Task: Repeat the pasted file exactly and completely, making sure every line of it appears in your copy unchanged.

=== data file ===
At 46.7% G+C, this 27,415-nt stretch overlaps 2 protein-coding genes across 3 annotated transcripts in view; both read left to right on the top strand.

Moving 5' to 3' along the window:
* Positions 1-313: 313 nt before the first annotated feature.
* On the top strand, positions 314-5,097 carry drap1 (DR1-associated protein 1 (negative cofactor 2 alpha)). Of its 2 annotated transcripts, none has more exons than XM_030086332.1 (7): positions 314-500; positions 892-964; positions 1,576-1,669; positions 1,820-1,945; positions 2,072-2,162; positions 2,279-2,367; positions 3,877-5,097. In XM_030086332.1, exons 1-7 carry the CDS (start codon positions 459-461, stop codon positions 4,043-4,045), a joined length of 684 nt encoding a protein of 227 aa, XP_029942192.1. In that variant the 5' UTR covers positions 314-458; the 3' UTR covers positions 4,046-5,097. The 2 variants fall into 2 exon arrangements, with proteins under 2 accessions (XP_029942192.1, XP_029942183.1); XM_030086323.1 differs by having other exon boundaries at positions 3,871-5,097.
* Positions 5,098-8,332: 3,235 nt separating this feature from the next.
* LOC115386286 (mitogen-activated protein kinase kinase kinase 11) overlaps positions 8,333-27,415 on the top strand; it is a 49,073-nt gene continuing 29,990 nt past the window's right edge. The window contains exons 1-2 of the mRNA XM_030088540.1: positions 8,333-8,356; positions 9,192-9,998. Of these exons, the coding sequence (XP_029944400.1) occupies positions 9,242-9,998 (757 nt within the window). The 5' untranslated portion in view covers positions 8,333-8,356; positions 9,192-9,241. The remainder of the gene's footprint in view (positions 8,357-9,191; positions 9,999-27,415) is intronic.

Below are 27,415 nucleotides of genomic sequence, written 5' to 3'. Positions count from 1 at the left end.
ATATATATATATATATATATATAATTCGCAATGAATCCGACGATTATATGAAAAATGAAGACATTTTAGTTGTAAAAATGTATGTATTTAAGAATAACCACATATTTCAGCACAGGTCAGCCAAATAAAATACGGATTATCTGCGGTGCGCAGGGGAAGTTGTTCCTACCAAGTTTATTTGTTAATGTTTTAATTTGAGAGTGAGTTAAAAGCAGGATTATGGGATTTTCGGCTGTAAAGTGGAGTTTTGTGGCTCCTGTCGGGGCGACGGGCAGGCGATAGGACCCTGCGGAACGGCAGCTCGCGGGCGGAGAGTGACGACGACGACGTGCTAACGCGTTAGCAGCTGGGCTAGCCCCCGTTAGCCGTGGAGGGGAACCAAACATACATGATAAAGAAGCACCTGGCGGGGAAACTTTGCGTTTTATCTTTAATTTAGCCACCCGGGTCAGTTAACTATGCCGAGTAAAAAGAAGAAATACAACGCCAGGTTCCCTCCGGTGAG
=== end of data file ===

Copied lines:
At 46.7% G+C, this 27,415-nt stretch overlaps 2 protein-coding genes across 3 annotated transcripts in view; both read left to right on the top strand.

Moving 5' to 3' along the window:
* Positions 1-313: 313 nt before the first annotated feature.
* On the top strand, positions 314-5,097 carry drap1 (DR1-associated protein 1 (negative cofactor 2 alpha)). Of its 2 annotated transcripts, none has more exons than XM_030086332.1 (7): positions 314-500; positions 892-964; positions 1,576-1,669; positions 1,820-1,945; positions 2,072-2,162; positions 2,279-2,367; positions 3,877-5,097. In XM_030086332.1, exons 1-7 carry the CDS (start codon positions 459-461, stop codon positions 4,043-4,045), a joined length of 684 nt encoding a protein of 227 aa, XP_029942192.1. In that variant the 5' UTR covers positions 314-458; the 3' UTR covers positions 4,046-5,097. The 2 variants fall into 2 exon arrangements, with proteins under 2 accessions (XP_029942192.1, XP_029942183.1); XM_030086323.1 differs by having other exon boundaries at positions 3,871-5,097.
* Positions 5,098-8,332: 3,235 nt separating this feature from the next.
* LOC115386286 (mitogen-activated protein kinase kinase kinase 11) overlaps positions 8,333-27,415 on the top strand; it is a 49,073-nt gene continuing 29,990 nt past the window's right edge. The window contains exons 1-2 of the mRNA XM_030088540.1: positions 8,333-8,356; positions 9,192-9,998. Of these exons, the coding sequence (XP_029944400.1) occupies positions 9,242-9,998 (757 nt within the window). The 5' untranslated portion in view covers positions 8,333-8,356; positions 9,192-9,241. The remainder of the gene's footprint in view (positions 8,357-9,191; positions 9,999-27,415) is intronic.

Below are 27,415 nucleotides of genomic sequence, written 5' to 3'. Positions count from 1 at the left end.
ATATATATATATATATATATATAATTCGCAATGAATCCGACGATTATATGAAAAATGAAGACATTTTAGTTGTAAAAATGTATGTATTTAAGAATAACCACATATTTCAGCACAGGTCAGCCAAATAAAATACGGATTATCTGCGGTGCGCAGGGGAAGTTGTTCCTACCAAGTTTATTTGTTAATGTTTTAATTTGAGAGTGAGTTAAAAGCAGGATTATGGGATTTTCGGCTGTAAAGTGGAGTTTTGTGGCTCCTGTCGGGGCGACGGGCAGGCGATAGGACCCTGCGGAACGGCAGCTCGCGGGCGGAGAGTGACGACGACGACGTGCTAACGCGTTAGCAGCTGGGCTAGCCCCCGTTAGCCGTGGAGGGGAACCAAACATACATGATAAAGAAGCACCTGGCGGGGAAACTTTGCGTTTTATCTTTAATTTAGCCACCCGGGTCAGTTAACTATGCCGAGTAAAAAGAAGAAATACAACGCCAGGTTCCCTCCGGTGAG